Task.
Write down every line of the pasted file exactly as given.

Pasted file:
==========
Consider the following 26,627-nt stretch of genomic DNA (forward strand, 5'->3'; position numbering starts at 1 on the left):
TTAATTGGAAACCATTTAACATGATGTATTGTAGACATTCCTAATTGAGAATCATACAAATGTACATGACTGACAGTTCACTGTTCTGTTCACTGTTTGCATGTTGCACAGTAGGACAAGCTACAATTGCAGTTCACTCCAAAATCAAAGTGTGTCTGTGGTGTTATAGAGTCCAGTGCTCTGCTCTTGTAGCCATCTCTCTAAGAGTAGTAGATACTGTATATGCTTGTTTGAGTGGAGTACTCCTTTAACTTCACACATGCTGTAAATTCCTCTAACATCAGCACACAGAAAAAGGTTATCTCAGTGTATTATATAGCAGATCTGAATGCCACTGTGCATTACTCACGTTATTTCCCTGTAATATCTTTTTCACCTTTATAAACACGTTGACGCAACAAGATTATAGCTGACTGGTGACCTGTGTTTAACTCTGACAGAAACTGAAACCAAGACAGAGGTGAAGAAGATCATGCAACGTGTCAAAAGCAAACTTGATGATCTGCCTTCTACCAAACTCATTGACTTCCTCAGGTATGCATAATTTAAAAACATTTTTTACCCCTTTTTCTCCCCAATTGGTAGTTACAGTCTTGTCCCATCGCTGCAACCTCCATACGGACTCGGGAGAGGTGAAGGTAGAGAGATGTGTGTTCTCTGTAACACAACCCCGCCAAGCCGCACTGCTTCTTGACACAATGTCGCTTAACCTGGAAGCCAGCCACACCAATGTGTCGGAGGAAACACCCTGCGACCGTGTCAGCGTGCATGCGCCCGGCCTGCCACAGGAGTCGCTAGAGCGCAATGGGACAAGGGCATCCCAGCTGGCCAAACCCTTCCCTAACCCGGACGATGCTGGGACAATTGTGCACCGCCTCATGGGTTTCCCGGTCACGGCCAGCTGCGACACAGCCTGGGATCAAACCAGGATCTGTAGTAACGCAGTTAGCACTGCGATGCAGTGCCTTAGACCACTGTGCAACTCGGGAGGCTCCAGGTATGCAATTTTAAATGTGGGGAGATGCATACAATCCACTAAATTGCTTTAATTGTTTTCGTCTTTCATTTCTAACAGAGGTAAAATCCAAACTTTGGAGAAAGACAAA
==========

Consider the following 26,627-nt stretch of genomic DNA (forward strand, 5'->3'; position numbering starts at 1 on the left):
TTAATTGGAAACCATTTAACATGATGTATTGTAGACATTCCTAATTGAGAATCATACAAATGTACATGACTGACAGTTCACTGTTCTGTTCACTGTTTGCATGTTGCACAGTAGGACAAGCTACAATTGCAGTTCACTCCAAAATCAAAGTGTGTCTGTGGTGTTATAGAGTCCAGTGCTCTGCTCTTGTAGCCATCTCTCTAAGAGTAGTAGATACTGTATATGCTTGTTTGAGTGGAGTACTCCTTTAACTTCACACATGCTGTAAATTCCTCTAACATCAGCACACAGAAAAAGGTTATCTCAGTGTATTATATAGCAGATCTGAATGCCACTGTGCATTACTCACGTTATTTCCCTGTAATATCTTTTTCACCTTTATAAACACGTTGACGCAACAAGATTATAGCTGACTGGTGACCTGTGTTTAACTCTGACAGAAACTGAAACCAAGACAGAGGTGAAGAAGATCATGCAACGTGTCAAAAGCAAACTTGATGATCTGCCTTCTACCAAACTCATTGACTTCCTCAGGTATGCATAATTTAAAAACATTTTTTACCCCTTTTTCTCCCCAATTGGTAGTTACAGTCTTGTCCCATCGCTGCAACCTCCATACGGACTCGGGAGAGGTGAAGGTAGAGAGATGTGTGTTCTCTGTAACACAACCCCGCCAAGCCGCACTGCTTCTTGACACAATGTCGCTTAACCTGGAAGCCAGCCACACCAATGTGTCGGAGGAAACACCCTGCGACCGTGTCAGCGTGCATGCGCCCGGCCTGCCACAGGAGTCGCTAGAGCGCAATGGGACAAGGGCATCCCAGCTGGCCAAACCCTTCCCTAACCCGGACGATGCTGGGACAATTGTGCACCGCCTCATGGGTTTCCCGGTCACGGCCAGCTGCGACACAGCCTGGGATCAAACCAGGATCTGTAGTAACGCAGTTAGCACTGCGATGCAGTGCCTTAGACCACTGTGCAACTCGGGAGGCTCCAGGTATGCAATTTTAAATGTGGGGAGATGCATACAATCCACTAAATTGCTTTAATTGTTTTCGTCTTTCATTTCTAACAGAGGTAAAATCCAAACTTTGGAGAAAGACAAA